The view from upstairs gave a sharper image. As one looked down at the concert platform it had a frame; the edges of the projecting balconies became a sort of proscenium. The lighting's distinct patterns on the floor helped too. No longer did the dancers seem lonely and lost, but rather at home within their pods of illumination. The dancing showed distinctly, even without binoculars and, although bodies appeared smaller of course, I was far enough back that no one was made top heavy by the high angle.

All pieces on the program except the last had small casts—one to four dancers on stage at a time. Was that a wise choice for such a large hall? Only the finale, Emerson's callisthenic "Peregrine", had more, a total of 9 performers, and while it used some of the available stage it was more a pattern piece than a space devouring one. Projection into the vastness wasn't a problem for the dancers, notably Bruno Augusto, Melissa Greco, Alice Wylie, and Florian Rouiller. It certainly wasn't for guest Rasta Thomas who did two of Vladimir Angelov's high-energy, dance-with-mime solos, "Soul-o" and "Bumble Bee". A new Angelov duet for Tiffani Frost and Reginald Cole, "A Comfortable Quiet", was danced to her poem of that name which probes a longtime relationship and does so with passion and perspicuity. This dance's simple movements were well suited to serve the text (read by Joseph Mills and Frost). Augusto and Frost were dramatic in one of Angelov's old duets, "Suitcase", although this time it wasn't clear whether he's leaving her because he lost his angel's wings or because he has become allergic to the eiderdown in their bedding. Roger C. Jeffrey's women's quartet, "Be Still... Listen" started strongly and then ran out of invention and clarity.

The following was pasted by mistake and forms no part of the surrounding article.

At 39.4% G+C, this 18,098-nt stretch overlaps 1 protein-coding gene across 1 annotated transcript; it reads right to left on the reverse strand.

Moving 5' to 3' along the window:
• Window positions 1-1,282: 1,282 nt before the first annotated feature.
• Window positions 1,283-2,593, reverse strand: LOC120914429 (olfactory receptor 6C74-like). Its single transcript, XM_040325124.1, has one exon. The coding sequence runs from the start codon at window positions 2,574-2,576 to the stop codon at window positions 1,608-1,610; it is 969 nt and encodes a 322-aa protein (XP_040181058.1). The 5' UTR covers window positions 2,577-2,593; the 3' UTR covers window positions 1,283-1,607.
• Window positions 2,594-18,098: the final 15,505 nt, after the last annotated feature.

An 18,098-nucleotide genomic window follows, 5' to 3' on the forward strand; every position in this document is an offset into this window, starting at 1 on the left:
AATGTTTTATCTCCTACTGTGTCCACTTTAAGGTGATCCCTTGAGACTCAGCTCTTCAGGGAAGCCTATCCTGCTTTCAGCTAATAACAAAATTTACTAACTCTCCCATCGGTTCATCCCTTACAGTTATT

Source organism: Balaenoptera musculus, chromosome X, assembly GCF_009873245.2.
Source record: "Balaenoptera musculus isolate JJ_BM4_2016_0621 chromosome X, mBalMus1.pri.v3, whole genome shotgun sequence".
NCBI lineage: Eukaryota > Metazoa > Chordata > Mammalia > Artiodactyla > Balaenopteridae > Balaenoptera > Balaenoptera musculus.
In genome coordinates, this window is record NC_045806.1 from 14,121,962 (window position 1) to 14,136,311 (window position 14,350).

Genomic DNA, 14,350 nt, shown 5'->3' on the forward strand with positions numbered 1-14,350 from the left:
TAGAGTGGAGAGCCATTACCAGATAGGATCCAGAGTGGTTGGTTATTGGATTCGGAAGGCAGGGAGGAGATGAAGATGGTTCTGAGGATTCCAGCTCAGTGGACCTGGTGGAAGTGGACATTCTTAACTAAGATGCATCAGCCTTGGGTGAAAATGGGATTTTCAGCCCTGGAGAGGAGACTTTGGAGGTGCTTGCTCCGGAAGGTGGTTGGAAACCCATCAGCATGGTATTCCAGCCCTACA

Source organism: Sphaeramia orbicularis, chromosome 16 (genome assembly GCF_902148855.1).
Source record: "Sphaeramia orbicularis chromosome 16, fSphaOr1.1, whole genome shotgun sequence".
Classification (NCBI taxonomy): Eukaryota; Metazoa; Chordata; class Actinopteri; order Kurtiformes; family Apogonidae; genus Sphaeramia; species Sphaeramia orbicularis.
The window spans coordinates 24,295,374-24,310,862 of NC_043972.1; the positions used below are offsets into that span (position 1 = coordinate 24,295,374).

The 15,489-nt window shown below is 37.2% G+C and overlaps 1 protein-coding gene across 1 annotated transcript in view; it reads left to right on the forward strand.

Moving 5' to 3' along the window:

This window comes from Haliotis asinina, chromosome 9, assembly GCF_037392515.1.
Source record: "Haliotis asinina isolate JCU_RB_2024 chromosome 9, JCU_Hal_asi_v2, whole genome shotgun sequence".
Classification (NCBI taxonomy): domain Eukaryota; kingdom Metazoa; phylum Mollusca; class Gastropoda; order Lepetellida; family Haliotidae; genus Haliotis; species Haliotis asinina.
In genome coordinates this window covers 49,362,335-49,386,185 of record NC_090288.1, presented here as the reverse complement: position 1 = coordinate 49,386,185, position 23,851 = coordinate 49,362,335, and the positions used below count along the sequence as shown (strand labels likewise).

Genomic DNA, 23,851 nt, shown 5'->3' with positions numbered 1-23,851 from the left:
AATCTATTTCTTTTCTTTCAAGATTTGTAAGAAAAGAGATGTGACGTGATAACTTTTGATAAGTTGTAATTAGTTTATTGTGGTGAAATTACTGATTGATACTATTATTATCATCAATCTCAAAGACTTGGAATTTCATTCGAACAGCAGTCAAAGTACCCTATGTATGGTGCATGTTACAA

"Eclipse", by Doug Varone, likened an amorous triangle to a jail break. It was danced to wailing sirens and had a blinding light aimed at the audience at the beginning and end. Augusto, Greco and Ellen Rippon used Varone's everyday movements and stances succinctly to established three distinct characters. The program began with the late Eric Hampton's "How Do I Love Thee?", a series of wry Valentine vignettes. Hampton's little jokes didn't read as interesting dance, particularly in this big setting. Would that one of his larger scale, more dynamic pieces had been chosen to initiate dance performance at Strathmore.